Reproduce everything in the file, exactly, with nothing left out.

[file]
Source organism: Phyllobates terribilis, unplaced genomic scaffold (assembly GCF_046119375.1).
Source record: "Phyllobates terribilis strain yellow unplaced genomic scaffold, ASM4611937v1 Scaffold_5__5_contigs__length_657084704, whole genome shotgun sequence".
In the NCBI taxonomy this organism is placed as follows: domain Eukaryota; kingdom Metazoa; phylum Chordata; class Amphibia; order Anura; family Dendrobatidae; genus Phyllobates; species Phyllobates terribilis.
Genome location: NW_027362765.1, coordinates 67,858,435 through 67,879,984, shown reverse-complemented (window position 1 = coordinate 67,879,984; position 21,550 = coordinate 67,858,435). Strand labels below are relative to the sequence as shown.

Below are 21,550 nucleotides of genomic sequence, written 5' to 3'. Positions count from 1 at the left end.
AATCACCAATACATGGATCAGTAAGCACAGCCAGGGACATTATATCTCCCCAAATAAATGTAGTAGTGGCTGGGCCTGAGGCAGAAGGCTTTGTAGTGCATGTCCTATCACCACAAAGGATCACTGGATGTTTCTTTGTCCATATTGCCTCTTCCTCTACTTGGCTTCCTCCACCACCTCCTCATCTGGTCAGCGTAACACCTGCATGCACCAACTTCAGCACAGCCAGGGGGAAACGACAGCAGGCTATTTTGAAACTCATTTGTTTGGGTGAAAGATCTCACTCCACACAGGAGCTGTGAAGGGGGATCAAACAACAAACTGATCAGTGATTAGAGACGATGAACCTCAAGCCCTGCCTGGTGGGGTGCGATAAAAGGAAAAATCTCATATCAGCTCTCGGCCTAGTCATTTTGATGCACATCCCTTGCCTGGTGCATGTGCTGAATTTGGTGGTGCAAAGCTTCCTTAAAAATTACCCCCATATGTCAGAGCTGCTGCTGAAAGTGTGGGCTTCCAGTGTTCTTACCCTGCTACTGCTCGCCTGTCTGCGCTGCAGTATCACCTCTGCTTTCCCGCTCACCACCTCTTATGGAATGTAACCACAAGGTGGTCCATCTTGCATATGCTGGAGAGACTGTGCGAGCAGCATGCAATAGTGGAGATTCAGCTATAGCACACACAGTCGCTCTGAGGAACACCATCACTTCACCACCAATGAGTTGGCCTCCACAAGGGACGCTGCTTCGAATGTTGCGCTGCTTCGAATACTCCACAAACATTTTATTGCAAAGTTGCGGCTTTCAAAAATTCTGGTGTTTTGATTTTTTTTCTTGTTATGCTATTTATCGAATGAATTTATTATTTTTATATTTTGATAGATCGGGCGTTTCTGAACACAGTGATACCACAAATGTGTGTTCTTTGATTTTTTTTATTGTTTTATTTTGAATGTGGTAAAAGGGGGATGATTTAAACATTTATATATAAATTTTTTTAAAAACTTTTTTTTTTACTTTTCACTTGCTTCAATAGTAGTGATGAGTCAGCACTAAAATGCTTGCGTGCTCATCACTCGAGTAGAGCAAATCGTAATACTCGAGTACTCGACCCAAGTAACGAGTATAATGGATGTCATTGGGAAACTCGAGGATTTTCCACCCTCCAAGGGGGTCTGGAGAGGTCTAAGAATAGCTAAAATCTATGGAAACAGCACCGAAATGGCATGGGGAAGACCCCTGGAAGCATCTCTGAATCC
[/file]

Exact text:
Source organism: Phyllobates terribilis, unplaced genomic scaffold (assembly GCF_046119375.1).
Source record: "Phyllobates terribilis strain yellow unplaced genomic scaffold, ASM4611937v1 Scaffold_5__5_contigs__length_657084704, whole genome shotgun sequence".
In the NCBI taxonomy this organism is placed as follows: domain Eukaryota; kingdom Metazoa; phylum Chordata; class Amphibia; order Anura; family Dendrobatidae; genus Phyllobates; species Phyllobates terribilis.
Genome location: NW_027362765.1, coordinates 67,858,435 through 67,879,984, shown reverse-complemented (window position 1 = coordinate 67,879,984; position 21,550 = coordinate 67,858,435). Strand labels below are relative to the sequence as shown.

Below are 21,550 nucleotides of genomic sequence, written 5' to 3'. Positions count from 1 at the left end.
AATCACCAATACATGGATCAGTAAGCACAGCCAGGGACATTATATCTCCCCAAATAAATGTAGTAGTGGCTGGGCCTGAGGCAGAAGGCTTTGTAGTGCATGTCCTATCACCACAAAGGATCACTGGATGTTTCTTTGTCCATATTGCCTCTTCCTCTACTTGGCTTCCTCCACCACCTCCTCATCTGGTCAGCGTAACACCTGCATGCACCAACTTCAGCACAGCCAGGGGGAAACGACAGCAGGCTATTTTGAAACTCATTTGTTTGGGTGAAAGATCTCACTCCACACAGGAGCTGTGAAGGGGGATCAAACAACAAACTGATCAGTGATTAGAGACGATGAACCTCAAGCCCTGCCTGGTGGGGTGCGATAAAAGGAAAAATCTCATATCAGCTCTCGGCCTAGTCATTTTGATGCACATCCCTTGCCTGGTGCATGTGCTGAATTTGGTGGTGCAAAGCTTCCTTAAAAATTACCCCCATATGTCAGAGCTGCTGCTGAAAGTGTGGGCTTCCAGTGTTCTTACCCTGCTACTGCTCGCCTGTCTGCGCTGCAGTATCACCTCTGCTTTCCCGCTCACCACCTCTTATGGAATGTAACCACAAGGTGGTCCATCTTGCATATGCTGGAGAGACTGTGCGAGCAGCATGCAATAGTGGAGATTCAGCTATAGCACACACAGTCGCTCTGAGGAACACCATCACTTCACCACCAATGAGTTGGCCTCCACAAGGGACGCTGCTTCGAATGTTGCGCTGCTTCGAATACTCCACAAACATTTTATTGCAAAGTTGCGGCTTTCAAAAATTCTGGTGTTTTGATTTTTTTTCTTGTTATGCTATTTATCGAATGAATTTATTATTTTTATATTTTGATAGATCGGGCGTTTCTGAACACAGTGATACCACAAATGTGTGTTCTTTGATTTTTTTTATTGTTTTATTTTGAATGTGGTAAAAGGGGGATGATTTAAACATTTATATATAAATTTTTTTAAAAACTTTTTTTTTTACTTTTCACTTGCTTCAATAGTAGTGATGAGTCAGCACTAAAATGCTTGCGTGCTCATCACTCGAGTAGAGCAAATCGTAATACTCGAGTACTCGACCCAAGTAACGAGTATAATGGATGTCATTGGGAAACTCGAGGATTTTCCACCCTCCAAGGGGGTCTGGAGAGGTCTAAGAATAGCTAAAATCTATGGAAACAGCACCGAAATGGCATGGGGAAGACCCCTGGAAGCATCTCTGAATCC